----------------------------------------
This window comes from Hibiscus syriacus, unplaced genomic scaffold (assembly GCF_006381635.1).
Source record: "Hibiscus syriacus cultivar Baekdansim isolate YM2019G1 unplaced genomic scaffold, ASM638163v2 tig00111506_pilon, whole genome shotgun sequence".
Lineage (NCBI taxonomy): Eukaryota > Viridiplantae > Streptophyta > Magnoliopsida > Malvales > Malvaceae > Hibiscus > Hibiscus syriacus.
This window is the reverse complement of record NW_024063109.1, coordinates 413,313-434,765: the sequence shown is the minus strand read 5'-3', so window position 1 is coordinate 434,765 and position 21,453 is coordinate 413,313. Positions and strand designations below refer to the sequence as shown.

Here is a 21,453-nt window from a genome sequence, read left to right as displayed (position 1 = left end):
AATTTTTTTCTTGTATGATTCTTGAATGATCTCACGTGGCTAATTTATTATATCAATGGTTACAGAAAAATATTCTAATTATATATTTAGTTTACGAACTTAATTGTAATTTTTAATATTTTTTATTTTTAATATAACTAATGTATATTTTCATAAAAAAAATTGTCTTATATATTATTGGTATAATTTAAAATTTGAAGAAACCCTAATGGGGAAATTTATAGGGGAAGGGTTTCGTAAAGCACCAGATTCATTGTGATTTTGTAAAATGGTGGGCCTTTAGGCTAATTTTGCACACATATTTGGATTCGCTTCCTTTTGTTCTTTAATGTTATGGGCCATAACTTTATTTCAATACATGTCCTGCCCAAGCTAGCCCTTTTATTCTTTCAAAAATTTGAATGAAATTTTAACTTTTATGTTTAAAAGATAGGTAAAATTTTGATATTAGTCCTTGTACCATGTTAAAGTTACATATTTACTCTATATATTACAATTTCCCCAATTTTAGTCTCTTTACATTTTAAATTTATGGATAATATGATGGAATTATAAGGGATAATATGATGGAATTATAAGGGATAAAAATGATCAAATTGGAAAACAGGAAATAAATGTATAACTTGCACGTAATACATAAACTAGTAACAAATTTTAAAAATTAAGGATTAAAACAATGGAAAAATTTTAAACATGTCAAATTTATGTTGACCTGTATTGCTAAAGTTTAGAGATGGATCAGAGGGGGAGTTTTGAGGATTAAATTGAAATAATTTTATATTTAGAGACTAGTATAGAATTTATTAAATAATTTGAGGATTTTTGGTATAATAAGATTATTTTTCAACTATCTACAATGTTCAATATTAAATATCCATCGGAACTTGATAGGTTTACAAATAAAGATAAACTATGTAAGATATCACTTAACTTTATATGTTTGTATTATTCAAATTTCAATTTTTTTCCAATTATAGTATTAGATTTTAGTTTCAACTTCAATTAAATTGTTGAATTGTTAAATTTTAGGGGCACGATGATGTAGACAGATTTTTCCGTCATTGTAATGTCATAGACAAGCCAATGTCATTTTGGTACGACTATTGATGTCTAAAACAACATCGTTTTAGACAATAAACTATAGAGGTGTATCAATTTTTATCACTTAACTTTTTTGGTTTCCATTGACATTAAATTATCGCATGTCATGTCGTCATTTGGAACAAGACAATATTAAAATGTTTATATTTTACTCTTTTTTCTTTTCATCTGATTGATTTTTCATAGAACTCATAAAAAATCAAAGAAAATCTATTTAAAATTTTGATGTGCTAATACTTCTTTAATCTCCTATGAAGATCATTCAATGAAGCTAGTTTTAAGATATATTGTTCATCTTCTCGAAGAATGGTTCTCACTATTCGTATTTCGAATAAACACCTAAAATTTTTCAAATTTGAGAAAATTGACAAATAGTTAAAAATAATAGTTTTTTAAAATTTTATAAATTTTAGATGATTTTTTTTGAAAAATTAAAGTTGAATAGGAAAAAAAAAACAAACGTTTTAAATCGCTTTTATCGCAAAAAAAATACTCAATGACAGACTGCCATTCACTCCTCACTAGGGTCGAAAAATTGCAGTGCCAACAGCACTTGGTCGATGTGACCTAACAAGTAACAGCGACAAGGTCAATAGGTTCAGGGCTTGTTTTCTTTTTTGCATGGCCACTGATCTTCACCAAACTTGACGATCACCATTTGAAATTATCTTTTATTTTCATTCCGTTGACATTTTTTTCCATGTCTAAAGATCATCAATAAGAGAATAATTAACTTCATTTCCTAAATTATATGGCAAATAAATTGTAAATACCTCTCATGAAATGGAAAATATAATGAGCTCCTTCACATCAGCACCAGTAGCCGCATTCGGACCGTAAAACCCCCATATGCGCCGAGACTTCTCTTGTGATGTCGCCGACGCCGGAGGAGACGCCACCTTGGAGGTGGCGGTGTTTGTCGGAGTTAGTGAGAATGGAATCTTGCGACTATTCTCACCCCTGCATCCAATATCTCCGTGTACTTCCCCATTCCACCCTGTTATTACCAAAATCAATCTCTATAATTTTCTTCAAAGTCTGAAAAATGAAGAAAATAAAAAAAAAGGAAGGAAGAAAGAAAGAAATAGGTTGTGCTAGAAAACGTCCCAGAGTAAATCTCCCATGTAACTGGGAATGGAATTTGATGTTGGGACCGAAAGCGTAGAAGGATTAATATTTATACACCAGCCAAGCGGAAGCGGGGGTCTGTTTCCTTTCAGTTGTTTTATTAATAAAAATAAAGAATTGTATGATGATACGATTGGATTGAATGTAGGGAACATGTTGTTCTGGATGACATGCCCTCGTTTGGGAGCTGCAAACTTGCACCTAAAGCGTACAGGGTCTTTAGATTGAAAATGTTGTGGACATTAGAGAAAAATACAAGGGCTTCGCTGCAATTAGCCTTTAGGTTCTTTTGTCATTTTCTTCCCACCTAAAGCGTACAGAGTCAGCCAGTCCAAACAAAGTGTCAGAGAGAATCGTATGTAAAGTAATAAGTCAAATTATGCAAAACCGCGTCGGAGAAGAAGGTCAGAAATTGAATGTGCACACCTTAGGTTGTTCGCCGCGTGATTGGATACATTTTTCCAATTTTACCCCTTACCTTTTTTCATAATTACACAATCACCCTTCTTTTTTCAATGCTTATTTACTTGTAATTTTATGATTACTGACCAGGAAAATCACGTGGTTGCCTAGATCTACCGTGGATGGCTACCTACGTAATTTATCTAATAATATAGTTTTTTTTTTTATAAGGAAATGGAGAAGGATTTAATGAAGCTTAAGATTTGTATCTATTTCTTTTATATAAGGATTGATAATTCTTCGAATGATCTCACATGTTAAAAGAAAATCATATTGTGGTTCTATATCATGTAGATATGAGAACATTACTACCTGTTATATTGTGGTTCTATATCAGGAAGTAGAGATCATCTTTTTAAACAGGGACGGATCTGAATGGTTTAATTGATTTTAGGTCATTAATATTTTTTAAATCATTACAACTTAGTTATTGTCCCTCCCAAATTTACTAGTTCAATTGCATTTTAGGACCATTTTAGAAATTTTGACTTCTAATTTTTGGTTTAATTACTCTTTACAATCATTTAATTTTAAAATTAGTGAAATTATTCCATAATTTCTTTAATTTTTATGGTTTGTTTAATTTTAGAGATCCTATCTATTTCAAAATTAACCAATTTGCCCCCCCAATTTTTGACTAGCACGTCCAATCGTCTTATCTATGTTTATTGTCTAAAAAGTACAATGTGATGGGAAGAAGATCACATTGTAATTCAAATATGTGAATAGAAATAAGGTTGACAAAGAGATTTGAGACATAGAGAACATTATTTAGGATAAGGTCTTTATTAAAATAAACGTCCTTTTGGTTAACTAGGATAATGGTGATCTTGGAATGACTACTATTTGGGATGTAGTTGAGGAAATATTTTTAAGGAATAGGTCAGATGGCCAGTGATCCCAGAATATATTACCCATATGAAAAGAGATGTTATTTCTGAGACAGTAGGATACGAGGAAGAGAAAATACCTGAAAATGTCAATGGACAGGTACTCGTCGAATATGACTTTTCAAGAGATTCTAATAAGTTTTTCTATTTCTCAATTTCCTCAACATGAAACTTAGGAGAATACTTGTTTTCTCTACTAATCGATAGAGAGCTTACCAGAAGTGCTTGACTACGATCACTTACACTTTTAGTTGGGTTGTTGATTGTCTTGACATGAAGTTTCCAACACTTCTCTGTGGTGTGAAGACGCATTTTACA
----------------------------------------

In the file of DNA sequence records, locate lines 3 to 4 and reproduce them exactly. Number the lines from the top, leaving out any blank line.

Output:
Lineage (NCBI taxonomy): Eukaryota > Viridiplantae > Streptophyta > Magnoliopsida > Malvales > Malvaceae > Hibiscus > Hibiscus syriacus.
This window is the reverse complement of record NW_024063109.1, coordinates 413,313-434,765: the sequence shown is the minus strand read 5'-3', so window position 1 is coordinate 434,765 and position 21,453 is coordinate 413,313. Positions and strand designations below refer to the sequence as shown.